TIME and again we have witnessed unnecessary deaths as a result of insufficient and very poor medical services offered all over Nigeria.
The most painful scenarios are when the victims of these poor healthcare systems in place and their families know they could have pulled through with better services.
Sometime in September, it was rumoured that your wife, Mrs. Patience Jonathan, experienced a health scare that required her to seek medical attention inGermany.
Rumours had it that it was food poisoning at first, and then it was a ruptured appendix and finally someone mentioned Parkinson’s disease.
Whatever she may have suffered or still suffering is not the subject of this open letter but the special attention government officials and their families receive at the expense of Nigerians for all ailments, including common cold.
Evidently, something must be very wrong with the medical training and facilities in Nigeria when the genuinely rich, government officials (past and present) and their families avoid our own healthcare system.
This situation amounts to placing a premium on some lives above others even when all the people are supposed by fundamental human rights to receive equal care.
It beats my imagination that 21st centuryNigeria, a country that is one of the largest producers of crude oil in the world, cannot offer free medical care to her citizens or even when not free, a quality and well subsidized medical care.
There is nothing more shameful than this situation and one would have thought that it should be your first priority to increase the life span of the average Nigerian through quality healthcare.
Every year we lose thousands of people from the increasing occurrences of kidney, heart and cancer ailments and yet we think it is normal.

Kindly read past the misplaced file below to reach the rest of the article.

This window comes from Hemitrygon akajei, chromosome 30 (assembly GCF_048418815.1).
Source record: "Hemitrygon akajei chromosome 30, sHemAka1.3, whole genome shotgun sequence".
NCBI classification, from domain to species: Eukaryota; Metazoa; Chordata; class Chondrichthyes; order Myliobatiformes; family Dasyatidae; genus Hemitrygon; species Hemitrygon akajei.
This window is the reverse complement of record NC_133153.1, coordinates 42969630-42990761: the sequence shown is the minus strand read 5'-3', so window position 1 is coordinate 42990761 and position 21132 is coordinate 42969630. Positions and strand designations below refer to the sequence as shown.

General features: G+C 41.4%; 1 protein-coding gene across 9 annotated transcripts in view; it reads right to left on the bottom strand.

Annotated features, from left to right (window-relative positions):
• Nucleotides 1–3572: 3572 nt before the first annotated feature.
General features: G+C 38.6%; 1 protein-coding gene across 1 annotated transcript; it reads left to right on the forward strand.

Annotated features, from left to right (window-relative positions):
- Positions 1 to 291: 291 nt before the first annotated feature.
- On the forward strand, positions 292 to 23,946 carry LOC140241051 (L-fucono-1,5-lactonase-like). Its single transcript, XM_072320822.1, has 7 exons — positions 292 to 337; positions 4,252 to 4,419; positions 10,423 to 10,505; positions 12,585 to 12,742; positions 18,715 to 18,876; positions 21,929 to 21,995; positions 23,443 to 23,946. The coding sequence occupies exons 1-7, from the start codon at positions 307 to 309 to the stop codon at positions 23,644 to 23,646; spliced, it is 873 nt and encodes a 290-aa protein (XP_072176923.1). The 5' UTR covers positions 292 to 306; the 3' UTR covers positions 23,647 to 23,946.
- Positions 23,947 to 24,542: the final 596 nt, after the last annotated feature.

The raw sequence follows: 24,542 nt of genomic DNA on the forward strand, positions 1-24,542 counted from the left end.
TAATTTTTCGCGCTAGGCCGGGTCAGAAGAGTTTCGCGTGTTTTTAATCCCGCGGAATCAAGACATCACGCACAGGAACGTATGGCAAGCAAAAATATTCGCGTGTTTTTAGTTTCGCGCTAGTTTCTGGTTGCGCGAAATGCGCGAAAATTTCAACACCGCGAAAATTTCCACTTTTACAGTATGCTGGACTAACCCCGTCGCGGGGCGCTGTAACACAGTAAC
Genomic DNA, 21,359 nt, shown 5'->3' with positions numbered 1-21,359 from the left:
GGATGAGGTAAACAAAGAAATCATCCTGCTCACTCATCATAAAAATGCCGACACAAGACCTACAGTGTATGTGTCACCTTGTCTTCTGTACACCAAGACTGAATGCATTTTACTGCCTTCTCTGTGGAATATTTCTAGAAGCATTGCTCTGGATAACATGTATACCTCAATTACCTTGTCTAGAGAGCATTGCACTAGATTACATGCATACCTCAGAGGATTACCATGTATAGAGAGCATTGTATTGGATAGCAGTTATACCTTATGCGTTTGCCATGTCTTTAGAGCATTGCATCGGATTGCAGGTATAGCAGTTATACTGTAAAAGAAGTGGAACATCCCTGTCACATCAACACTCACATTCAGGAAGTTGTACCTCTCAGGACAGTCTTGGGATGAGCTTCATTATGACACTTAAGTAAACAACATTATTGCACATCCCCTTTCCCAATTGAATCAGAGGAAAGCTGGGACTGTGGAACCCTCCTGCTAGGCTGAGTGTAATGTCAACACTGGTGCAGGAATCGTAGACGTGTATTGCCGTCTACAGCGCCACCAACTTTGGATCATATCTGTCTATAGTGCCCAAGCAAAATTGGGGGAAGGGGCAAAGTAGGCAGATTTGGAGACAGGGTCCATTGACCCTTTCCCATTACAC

Nigerians raise monies to take their own toIndiabut a responsible government should have taken a bold step to intervene in these sufferings by inviting the Indians health professionals to perform the surgical operations inNigeriaat the expense of the government.
Do you know one of the reasons why corruption is rampant even to the least level of the Nigerian society? No one wants to be caught dead in this mess of lack of care because they know that in actuality we have a dysfunctional government.
So many times, we have had hospitals go on strike because the government would not implement the agreement it had with trade unions and when this happens, the ordinary Nigerian would die.
This is very wrong.Nigeriamust adopt a system that resembles the NHS trust in theUnited Kingdombut without placing undue burden on the salaries of the working class people.
We must take care of our own by investing heavily in the health sector through providing up-to-date medical training and upgrading available facilities, using those hospitals which “you” people visit in Europe and America as models.
It is time to truly carry out turnaround maintenance of our health institutions. We need specialist doctors all over Nigeria. We need quality training of medical staff and we need a stable system that does not close because of strikes.
I was reliably informed in 2009, that the teaching hospital at Enugudid not have functional indoor plumbing. Patients and their families had to rely on buying water in order to meet their needs. Imagine a teaching hospital of that nature without water; what kind of medicine were people practising there in the first place?
There should be a special task force on revamping these comatose institutions for better efficiency. Re-training of our healthcare workers to respond to emergencies is also imperative.
Mr. ANIETO UGOCHUKWU, a commentator on national issues, wrote from Lagos.